Numerous athletes have also channeled and referenced Dragon Ball, including NBAbasketball players such as Sacramento Kings guard De'Aaron Fox, Chicago Bulls forward Lauri Markkanen, Golden State Warriors player Jordan Bell, and Los Angeles Lakers guard Lonzo Ball, American footballNFL stars such as Cleveland Browns players Darren Fells and David Njoku, mixed martial artistRonda Rousey,[216] and WWE wrestlers such as The New Day.[246][247] Additionally, Canadian mixed martial artist Carlos Newton dubbed his fighting style "Dragon Ball Jiu-Jitsu" in tribute to the series.[248] Other mixed martial artists inspired by Dragon Ball include Yushin Okami, Yoshihiro Akiyama and Yuya Wakamatsu.[249] The French group Yamakasi cited Dragon Ball as an influence on their development of parkour, inspired by how the heroes attain extraordinary abilities through hard work.[250]

Video games[edit]

The producer of the Tekken video game series, Katsuhiro Harada, said that Dragon Ball was one of the first works to visually depict chi and thereby influenced numerous Japanese video games, especially fighting games such as Tekken and Street Fighter.[251] Masaaki Ishikawa, art director of the video game Arms, said that its art style was largely influenced by Dragon Ball and Akira.[252] French video game designer Éric Chahi also cited Dragon Ball as an influence on his 1991 cinematic platformerAnother World.[253] Other video game industry veterans who were inspired by Dragon Ball include Suda51, SWERY, Insomniac Games, Nina Freeman, Heart Machine, Iron Galaxy, and Mega64.[251]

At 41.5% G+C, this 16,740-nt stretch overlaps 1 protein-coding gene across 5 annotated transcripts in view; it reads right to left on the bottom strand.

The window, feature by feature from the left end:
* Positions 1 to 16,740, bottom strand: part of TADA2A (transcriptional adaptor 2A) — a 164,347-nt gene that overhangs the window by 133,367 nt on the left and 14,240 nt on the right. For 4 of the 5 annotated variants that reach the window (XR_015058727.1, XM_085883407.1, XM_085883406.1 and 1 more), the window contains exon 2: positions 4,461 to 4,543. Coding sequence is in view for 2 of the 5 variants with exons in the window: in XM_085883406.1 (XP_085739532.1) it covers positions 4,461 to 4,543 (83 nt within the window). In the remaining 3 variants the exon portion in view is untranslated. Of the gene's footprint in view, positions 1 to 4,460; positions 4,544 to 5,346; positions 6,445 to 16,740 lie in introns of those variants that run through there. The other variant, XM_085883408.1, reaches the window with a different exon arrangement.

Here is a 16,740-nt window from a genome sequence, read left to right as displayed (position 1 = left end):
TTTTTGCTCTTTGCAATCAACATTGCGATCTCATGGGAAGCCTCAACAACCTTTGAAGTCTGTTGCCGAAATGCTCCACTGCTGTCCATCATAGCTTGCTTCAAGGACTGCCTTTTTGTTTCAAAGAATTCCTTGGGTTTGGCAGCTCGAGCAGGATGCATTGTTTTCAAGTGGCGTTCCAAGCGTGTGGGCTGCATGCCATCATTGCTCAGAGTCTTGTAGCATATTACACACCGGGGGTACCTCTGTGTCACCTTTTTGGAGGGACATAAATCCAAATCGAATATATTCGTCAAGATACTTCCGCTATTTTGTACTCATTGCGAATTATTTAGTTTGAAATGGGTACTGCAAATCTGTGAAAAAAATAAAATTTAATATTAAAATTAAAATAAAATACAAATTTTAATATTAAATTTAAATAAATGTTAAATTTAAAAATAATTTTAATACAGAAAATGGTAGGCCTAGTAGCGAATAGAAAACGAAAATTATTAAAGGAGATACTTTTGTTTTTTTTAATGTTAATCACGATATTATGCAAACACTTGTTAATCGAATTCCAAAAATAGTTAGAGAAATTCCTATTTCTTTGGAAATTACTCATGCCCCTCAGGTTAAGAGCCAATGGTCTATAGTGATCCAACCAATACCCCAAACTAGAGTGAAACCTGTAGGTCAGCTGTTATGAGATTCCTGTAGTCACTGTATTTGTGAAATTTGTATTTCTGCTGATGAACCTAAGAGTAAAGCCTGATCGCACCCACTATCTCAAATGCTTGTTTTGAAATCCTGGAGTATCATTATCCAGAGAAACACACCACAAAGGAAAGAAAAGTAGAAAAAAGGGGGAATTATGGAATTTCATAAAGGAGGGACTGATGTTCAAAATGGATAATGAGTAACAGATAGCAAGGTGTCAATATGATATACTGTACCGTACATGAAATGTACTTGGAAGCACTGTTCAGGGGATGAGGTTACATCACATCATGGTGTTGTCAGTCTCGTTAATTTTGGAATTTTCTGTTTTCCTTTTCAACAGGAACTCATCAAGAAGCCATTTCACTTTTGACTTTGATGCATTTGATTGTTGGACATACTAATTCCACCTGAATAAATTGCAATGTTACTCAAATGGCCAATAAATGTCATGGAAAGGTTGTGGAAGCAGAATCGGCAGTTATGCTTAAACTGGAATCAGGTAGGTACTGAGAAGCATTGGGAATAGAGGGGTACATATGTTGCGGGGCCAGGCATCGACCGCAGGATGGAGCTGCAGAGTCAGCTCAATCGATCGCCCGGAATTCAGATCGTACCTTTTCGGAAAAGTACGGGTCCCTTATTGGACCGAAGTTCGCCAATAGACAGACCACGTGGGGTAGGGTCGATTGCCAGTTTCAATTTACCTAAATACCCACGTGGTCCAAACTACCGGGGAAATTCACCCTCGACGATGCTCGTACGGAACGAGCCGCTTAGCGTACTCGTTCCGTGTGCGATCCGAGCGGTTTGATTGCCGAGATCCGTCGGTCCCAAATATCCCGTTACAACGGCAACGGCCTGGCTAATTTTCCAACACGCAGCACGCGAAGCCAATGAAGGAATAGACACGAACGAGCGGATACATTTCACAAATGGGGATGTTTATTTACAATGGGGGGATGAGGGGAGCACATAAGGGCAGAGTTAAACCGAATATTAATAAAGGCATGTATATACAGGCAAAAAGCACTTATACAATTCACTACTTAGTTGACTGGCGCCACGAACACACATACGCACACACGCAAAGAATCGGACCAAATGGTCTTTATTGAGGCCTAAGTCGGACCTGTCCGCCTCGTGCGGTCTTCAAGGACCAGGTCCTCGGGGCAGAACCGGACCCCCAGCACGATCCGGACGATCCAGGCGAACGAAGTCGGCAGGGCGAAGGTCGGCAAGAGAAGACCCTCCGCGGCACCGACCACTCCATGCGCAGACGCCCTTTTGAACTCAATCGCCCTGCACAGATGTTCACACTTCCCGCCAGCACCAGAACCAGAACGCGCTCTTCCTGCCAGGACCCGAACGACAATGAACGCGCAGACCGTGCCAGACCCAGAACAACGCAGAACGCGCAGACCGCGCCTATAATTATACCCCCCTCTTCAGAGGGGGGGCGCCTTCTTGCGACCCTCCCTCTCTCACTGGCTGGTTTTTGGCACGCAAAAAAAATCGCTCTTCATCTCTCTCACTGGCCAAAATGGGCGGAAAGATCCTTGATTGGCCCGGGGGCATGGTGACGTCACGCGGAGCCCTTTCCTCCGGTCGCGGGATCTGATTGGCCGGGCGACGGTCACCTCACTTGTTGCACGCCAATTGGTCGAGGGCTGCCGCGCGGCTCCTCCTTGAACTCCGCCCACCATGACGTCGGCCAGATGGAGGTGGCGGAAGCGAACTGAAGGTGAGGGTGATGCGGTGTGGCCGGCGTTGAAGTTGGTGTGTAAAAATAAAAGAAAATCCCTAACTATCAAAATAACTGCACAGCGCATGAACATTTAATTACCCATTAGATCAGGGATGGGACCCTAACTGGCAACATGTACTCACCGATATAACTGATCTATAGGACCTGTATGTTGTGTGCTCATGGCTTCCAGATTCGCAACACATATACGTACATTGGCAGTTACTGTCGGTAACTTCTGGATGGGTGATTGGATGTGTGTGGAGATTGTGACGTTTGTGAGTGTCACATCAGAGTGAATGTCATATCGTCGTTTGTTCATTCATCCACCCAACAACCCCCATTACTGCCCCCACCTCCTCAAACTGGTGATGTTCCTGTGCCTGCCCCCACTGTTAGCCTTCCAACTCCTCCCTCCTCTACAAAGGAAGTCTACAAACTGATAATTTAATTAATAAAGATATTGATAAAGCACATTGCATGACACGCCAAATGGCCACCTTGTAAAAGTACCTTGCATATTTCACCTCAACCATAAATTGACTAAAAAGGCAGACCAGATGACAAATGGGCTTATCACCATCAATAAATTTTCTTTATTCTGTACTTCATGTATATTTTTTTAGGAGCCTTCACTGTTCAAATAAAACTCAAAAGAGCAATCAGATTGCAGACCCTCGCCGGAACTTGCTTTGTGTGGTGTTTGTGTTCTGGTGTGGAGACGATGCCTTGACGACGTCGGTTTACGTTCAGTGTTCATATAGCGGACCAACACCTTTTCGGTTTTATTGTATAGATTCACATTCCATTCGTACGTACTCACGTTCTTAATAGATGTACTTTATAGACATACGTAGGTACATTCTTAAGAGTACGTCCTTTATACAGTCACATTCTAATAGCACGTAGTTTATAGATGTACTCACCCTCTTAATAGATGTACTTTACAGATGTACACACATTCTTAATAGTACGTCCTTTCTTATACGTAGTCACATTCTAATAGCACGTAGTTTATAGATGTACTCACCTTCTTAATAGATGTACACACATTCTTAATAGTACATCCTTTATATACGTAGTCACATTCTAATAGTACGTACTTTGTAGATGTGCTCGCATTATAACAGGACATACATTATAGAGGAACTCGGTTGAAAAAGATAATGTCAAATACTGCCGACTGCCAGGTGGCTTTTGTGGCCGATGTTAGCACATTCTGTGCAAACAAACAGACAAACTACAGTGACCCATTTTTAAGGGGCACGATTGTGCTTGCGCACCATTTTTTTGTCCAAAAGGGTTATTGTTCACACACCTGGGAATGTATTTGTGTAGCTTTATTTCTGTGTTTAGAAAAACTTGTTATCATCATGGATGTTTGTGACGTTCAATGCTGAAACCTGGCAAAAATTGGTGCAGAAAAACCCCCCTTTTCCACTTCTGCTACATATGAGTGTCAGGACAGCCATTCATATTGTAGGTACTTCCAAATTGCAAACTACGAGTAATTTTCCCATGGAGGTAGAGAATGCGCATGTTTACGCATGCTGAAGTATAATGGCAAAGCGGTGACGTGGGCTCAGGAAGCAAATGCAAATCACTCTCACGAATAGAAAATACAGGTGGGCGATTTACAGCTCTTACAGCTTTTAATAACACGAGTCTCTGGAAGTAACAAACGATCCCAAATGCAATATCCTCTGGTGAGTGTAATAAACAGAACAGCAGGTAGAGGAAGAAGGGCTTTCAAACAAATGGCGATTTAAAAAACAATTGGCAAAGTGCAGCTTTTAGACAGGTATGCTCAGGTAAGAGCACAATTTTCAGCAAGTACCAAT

Notes[edit]

  1. ^Tankōbon volume sales of original Dragon Ball manga, not including Dragon Ball Super.
  2. ^ abcdAdditionally, more than 100 million unofficial pirated copies are estimated to have been sold in China, as of 2005.[59]
  3. ^ abcdAdditionally, more than 30 million unofficial pirated copies are estimated to have been sold in South Korea, as of 2014.[53]
  4. ^Tally does not include unofficial pirated copies. When including the over 130 million unofficial pirated copies sold in China and South Korea,[b][c] an estimated total of approximately 250 million official and unofficial copies have been sold overseas.
  5. ^60,000 copies sold annually in Vietnam, as of 2009.[74]
  6. ^ abTally does not include unofficial pirated copies. When including the over 130 million unofficial pirated copies sold in China and South Korea,[b][c] an estimated total of over 400 million official and unofficial copies have been sold worldwide.
  7. ^ abSee Weekly Shōnen Jump § Circulation figures

[edit]